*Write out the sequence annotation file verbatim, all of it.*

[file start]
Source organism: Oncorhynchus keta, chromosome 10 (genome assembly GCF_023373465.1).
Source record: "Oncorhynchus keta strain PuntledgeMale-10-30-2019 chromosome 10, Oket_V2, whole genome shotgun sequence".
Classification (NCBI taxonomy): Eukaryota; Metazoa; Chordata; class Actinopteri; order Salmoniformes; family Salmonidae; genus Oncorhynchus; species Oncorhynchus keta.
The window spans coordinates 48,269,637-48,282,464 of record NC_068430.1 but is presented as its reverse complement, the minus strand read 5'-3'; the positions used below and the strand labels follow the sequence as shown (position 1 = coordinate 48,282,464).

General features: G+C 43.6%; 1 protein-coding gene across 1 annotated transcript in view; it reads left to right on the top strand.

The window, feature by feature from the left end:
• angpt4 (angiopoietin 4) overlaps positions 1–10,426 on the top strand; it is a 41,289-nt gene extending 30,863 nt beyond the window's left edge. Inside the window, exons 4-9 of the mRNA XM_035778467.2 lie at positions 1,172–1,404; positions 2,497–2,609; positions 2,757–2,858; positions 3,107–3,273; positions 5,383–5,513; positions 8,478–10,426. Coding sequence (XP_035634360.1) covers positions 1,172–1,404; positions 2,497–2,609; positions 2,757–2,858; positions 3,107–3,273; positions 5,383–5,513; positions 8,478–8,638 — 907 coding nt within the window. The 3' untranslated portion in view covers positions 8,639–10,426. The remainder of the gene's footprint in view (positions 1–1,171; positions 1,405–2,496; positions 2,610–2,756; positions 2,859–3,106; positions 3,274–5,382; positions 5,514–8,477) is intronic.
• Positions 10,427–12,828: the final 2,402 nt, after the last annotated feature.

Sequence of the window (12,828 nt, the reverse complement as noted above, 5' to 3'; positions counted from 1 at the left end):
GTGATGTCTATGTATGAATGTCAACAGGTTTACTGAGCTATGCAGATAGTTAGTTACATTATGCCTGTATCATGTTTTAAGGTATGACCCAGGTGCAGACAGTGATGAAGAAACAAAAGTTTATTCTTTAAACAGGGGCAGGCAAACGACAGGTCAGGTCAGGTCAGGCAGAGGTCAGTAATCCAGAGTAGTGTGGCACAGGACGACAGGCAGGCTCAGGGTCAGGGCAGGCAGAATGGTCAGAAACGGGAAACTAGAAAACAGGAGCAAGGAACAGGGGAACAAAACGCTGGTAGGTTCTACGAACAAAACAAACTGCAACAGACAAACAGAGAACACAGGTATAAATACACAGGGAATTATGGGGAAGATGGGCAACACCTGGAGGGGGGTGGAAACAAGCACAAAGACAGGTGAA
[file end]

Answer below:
Source organism: Oncorhynchus keta, chromosome 10 (genome assembly GCF_023373465.1).
Source record: "Oncorhynchus keta strain PuntledgeMale-10-30-2019 chromosome 10, Oket_V2, whole genome shotgun sequence".
Classification (NCBI taxonomy): Eukaryota; Metazoa; Chordata; class Actinopteri; order Salmoniformes; family Salmonidae; genus Oncorhynchus; species Oncorhynchus keta.
The window spans coordinates 48,269,637-48,282,464 of record NC_068430.1 but is presented as its reverse complement, the minus strand read 5'-3'; the positions used below and the strand labels follow the sequence as shown (position 1 = coordinate 48,282,464).

General features: G+C 43.6%; 1 protein-coding gene across 1 annotated transcript in view; it reads left to right on the top strand.

The window, feature by feature from the left end:
• angpt4 (angiopoietin 4) overlaps positions 1–10,426 on the top strand; it is a 41,289-nt gene extending 30,863 nt beyond the window's left edge. Inside the window, exons 4-9 of the mRNA XM_035778467.2 lie at positions 1,172–1,404; positions 2,497–2,609; positions 2,757–2,858; positions 3,107–3,273; positions 5,383–5,513; positions 8,478–10,426. Coding sequence (XP_035634360.1) covers positions 1,172–1,404; positions 2,497–2,609; positions 2,757–2,858; positions 3,107–3,273; positions 5,383–5,513; positions 8,478–8,638 — 907 coding nt within the window. The 3' untranslated portion in view covers positions 8,639–10,426. The remainder of the gene's footprint in view (positions 1–1,171; positions 1,405–2,496; positions 2,610–2,756; positions 2,859–3,106; positions 3,274–5,382; positions 5,514–8,477) is intronic.
• Positions 10,427–12,828: the final 2,402 nt, after the last annotated feature.

Sequence of the window (12,828 nt, the reverse complement as noted above, 5' to 3'; positions counted from 1 at the left end):
GTGATGTCTATGTATGAATGTCAACAGGTTTACTGAGCTATGCAGATAGTTAGTTACATTATGCCTGTATCATGTTTTAAGGTATGACCCAGGTGCAGACAGTGATGAAGAAACAAAAGTTTATTCTTTAAACAGGGGCAGGCAAACGACAGGTCAGGTCAGGTCAGGCAGAGGTCAGTAATCCAGAGTAGTGTGGCACAGGACGACAGGCAGGCTCAGGGTCAGGGCAGGCAGAATGGTCAGAAACGGGAAACTAGAAAACAGGAGCAAGGAACAGGGGAACAAAACGCTGGTAGGTTCTACGAACAAAACAAACTGCAACAGACAAACAGAGAACACAGGTATAAATACACAGGGAATTATGGGGAAGATGGGCAACACCTGGAGGGGGGTGGAAACAAGCACAAAGACAGGTGAA